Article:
Mr. Franklin assured the Committee of HO’s appreciation of the work already done by the Committee along these lines. He recalled that articles by Dick Leopold and others had made quite a “splash”. In response to a question from Mr. Osgood, Mr. Franklin agreed that the Committee’s efforts to have pro-Foreign Relations material placed in the Congressional Record had been useful but that benefits had been minimal.
Mr. Goodwin cited Joseph M. Jones’ The Fifteen Weeks (1955) as authority for the existence of a “deep and yawning chasm that existed between the operational and informational areas of the Department”. Mr. Gleason observed that much of the clearance difficulty was caused because the geographic desks were badly overworked and understaffed and were subject to rapid and continuing turnover.
Mr. Jerabek, PAO for the Bureau of European Affairs, joined the meeting at 3:30. Mr Franklin introduced him to the Committee as a veteran PAO who had expended great efforts and time on the clearance problem and that HO was much further ahead because he had filled his role well. Mr. Bishop summarized for Mr. Jerabek the efforts to be taken by PBR to speed editing of the series and asked in the name of the Committee whether he, Mr. Jerabek, could suggest measures to speed clearance.
Mr. Jerabek reviewed the past and present status of EUR clearance. He noted that clearance of wartime volumes had presented no special problems and had moved along well. Difficulties began to crop up with the ending of the war. Procedural difficulties in EUR had also resulted in clearance delays. He recalled two specific clearance problems, in connection with Tito in mid-1945 and with de Gaulle; but once these had been settled, clearance had moved swiftly. The major problem in recent years had been the Azores. In connection with the ease of difficulty of clearance, he gave his theory that where relations with a foreign government were hopelessly bad or exceptionally good, clearance presented few problems at the geographic desk level; but that where relations were in between these extremes, clearance was more difficult.
In response to a question from Mr. Ferrell, on actual clearance procedures in EUR, Mr. Jerabek stated that he reviewed all the galleys and decided which of them required no further review. He sent to the desks only those galleys which required further scrutiny.
Mr. Bishop inquired if some improvement in the clearance procedure might be realized by shifting the first overall galley clearance from the PAO’s to the Deputy Assistant Secretary level. Mr. Jerabek stated that this procedure had not been tried in EUR, but he was most dubious that the Deputies would be able to devote the necessary time to clearance. They would doubtless refer the galleys to desk officers for examination in much the same way the PAO’s now did.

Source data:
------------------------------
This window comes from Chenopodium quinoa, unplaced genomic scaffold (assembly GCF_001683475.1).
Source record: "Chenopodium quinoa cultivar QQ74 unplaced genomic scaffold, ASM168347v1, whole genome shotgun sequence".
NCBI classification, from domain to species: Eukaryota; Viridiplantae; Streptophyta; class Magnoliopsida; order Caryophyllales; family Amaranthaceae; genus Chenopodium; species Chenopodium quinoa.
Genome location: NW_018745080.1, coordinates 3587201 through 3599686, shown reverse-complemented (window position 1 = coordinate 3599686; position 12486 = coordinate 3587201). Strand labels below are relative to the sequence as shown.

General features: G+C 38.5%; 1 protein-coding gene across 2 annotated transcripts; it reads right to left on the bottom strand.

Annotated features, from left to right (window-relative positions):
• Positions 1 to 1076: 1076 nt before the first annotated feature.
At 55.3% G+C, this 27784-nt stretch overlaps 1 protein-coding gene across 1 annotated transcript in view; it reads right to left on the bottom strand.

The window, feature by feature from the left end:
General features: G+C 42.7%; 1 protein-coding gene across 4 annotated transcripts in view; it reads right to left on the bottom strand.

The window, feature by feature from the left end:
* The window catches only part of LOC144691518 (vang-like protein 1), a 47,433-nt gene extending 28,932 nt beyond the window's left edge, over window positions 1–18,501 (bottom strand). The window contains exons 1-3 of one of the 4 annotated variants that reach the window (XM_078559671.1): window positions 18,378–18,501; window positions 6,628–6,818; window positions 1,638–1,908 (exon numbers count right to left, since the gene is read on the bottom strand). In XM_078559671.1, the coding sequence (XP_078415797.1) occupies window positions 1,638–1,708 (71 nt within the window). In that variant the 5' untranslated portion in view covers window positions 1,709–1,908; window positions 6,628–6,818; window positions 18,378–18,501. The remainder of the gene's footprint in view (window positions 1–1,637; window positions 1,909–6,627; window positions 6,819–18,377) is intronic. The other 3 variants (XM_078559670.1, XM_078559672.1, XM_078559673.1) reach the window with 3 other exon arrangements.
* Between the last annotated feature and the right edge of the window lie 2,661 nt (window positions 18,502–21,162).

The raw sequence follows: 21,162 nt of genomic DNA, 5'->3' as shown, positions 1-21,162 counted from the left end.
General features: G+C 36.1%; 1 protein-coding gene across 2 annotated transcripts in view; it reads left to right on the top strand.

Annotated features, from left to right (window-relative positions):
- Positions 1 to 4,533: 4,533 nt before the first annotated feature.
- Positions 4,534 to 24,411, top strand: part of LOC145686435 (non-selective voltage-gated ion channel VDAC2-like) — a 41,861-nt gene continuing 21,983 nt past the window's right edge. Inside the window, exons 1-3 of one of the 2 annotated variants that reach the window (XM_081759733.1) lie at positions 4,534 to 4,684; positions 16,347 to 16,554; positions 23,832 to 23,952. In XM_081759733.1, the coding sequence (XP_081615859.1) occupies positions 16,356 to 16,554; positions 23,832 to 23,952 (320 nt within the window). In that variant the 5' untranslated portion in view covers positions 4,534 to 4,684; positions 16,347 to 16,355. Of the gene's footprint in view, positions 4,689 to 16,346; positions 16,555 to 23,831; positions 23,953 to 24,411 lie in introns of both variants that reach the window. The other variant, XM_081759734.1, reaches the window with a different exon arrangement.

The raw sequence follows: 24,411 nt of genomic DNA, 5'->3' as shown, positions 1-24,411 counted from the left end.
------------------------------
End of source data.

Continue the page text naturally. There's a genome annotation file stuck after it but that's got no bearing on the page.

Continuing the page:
Mr. Sterling asked if it were true, as the Committee understood, that galleys often lay unexamined for months in file cabinets of desk officers. Mr. Jerabek conceded that this was often the case. Not only were desk officers extremely pressed for time but they usually had higher priority work. Because of these pressures, desk officers found that the only way to review the galleys was to come to the Department on weekends. Mr. Sterling inquired whether a reluctance to make decisions was a factor in delay. Mr. Jerabek said that this was probably true in some cases.
At this point, Mr. Armstrong, PAO for the Bureau of East Asian and Pacific Affairs (EA), arrived and was introduced to the Committee. It was noted that he was newly arrived at his job, having come from USIA about two months ago. Mr. Franklin explained to him the functions of the Committee in examining the operations and problems of the Foreign Relations series. He said that while clearance had been singled out for attention at this point, the practices of HO and PBR were also under scrutiny. He pointed out that clearance delays involving the Defense Department and foreign governments were generally much less severe than those involving the geographic bureaus.